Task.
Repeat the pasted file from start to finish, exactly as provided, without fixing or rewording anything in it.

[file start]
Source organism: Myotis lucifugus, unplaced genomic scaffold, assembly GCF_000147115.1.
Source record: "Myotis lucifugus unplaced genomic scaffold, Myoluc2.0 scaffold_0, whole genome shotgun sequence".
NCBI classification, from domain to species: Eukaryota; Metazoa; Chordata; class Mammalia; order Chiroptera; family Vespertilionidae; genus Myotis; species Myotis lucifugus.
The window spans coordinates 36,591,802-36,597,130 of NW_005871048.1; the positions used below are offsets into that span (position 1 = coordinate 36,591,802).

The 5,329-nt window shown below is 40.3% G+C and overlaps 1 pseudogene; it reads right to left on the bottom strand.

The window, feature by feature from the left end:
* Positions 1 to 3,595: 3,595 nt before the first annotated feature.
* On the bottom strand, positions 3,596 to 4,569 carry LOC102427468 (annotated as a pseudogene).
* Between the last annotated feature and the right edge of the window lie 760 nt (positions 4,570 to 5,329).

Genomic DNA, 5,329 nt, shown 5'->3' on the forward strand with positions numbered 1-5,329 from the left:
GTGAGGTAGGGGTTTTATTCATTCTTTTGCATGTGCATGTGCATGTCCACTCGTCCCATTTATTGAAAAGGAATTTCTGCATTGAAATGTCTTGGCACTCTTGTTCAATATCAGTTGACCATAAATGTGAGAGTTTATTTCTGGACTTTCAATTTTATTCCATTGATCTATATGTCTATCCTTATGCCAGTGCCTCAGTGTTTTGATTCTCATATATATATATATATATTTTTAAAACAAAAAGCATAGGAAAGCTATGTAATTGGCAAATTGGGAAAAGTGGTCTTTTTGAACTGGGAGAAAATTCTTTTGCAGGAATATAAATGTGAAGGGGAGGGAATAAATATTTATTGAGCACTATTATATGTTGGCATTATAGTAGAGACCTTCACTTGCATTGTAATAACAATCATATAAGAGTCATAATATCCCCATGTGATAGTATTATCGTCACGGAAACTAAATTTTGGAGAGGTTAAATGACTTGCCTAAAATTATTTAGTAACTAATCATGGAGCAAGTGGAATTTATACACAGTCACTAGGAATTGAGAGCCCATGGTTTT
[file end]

Source organism: Myotis lucifugus, unplaced genomic scaffold, assembly GCF_000147115.1.
Source record: "Myotis lucifugus unplaced genomic scaffold, Myoluc2.0 scaffold_0, whole genome shotgun sequence".
NCBI classification, from domain to species: Eukaryota; Metazoa; Chordata; class Mammalia; order Chiroptera; family Vespertilionidae; genus Myotis; species Myotis lucifugus.
The window spans coordinates 36,591,802-36,597,130 of NW_005871048.1; the positions used below are offsets into that span (position 1 = coordinate 36,591,802).

The 5,329-nt window shown below is 40.3% G+C and overlaps 1 pseudogene; it reads right to left on the bottom strand.

The window, feature by feature from the left end:
* Positions 1 to 3,595: 3,595 nt before the first annotated feature.
* On the bottom strand, positions 3,596 to 4,569 carry LOC102427468 (annotated as a pseudogene).
* Between the last annotated feature and the right edge of the window lie 760 nt (positions 4,570 to 5,329).

Genomic DNA, 5,329 nt, shown 5'->3' on the forward strand with positions numbered 1-5,329 from the left:
GTGAGGTAGGGGTTTTATTCATTCTTTTGCATGTGCATGTGCATGTCCACTCGTCCCATTTATTGAAAAGGAATTTCTGCATTGAAATGTCTTGGCACTCTTGTTCAATATCAGTTGACCATAAATGTGAGAGTTTATTTCTGGACTTTCAATTTTATTCCATTGATCTATATGTCTATCCTTATGCCAGTGCCTCAGTGTTTTGATTCTCATATATATATATATATATTTTTAAAACAAAAAGCATAGGAAAGCTATGTAATTGGCAAATTGGGAAAAGTGGTCTTTTTGAACTGGGAGAAAATTCTTTTGCAGGAATATAAATGTGAAGGGGAGGGAATAAATATTTATTGAGCACTATTATATGTTGGCATTATAGTAGAGACCTTCACTTGCATTGTAATAACAATCATATAAGAGTCATAATATCCCCATGTGATAGTATTATCGTCACGGAAACTAAATTTTGGAGAGGTTAAATGACTTGCCTAAAATTATTTAGTAACTAATCATGGAGCAAGTGGAATTTATACACAGTCACTAGGAATTGAGAGCCCATGGTTTT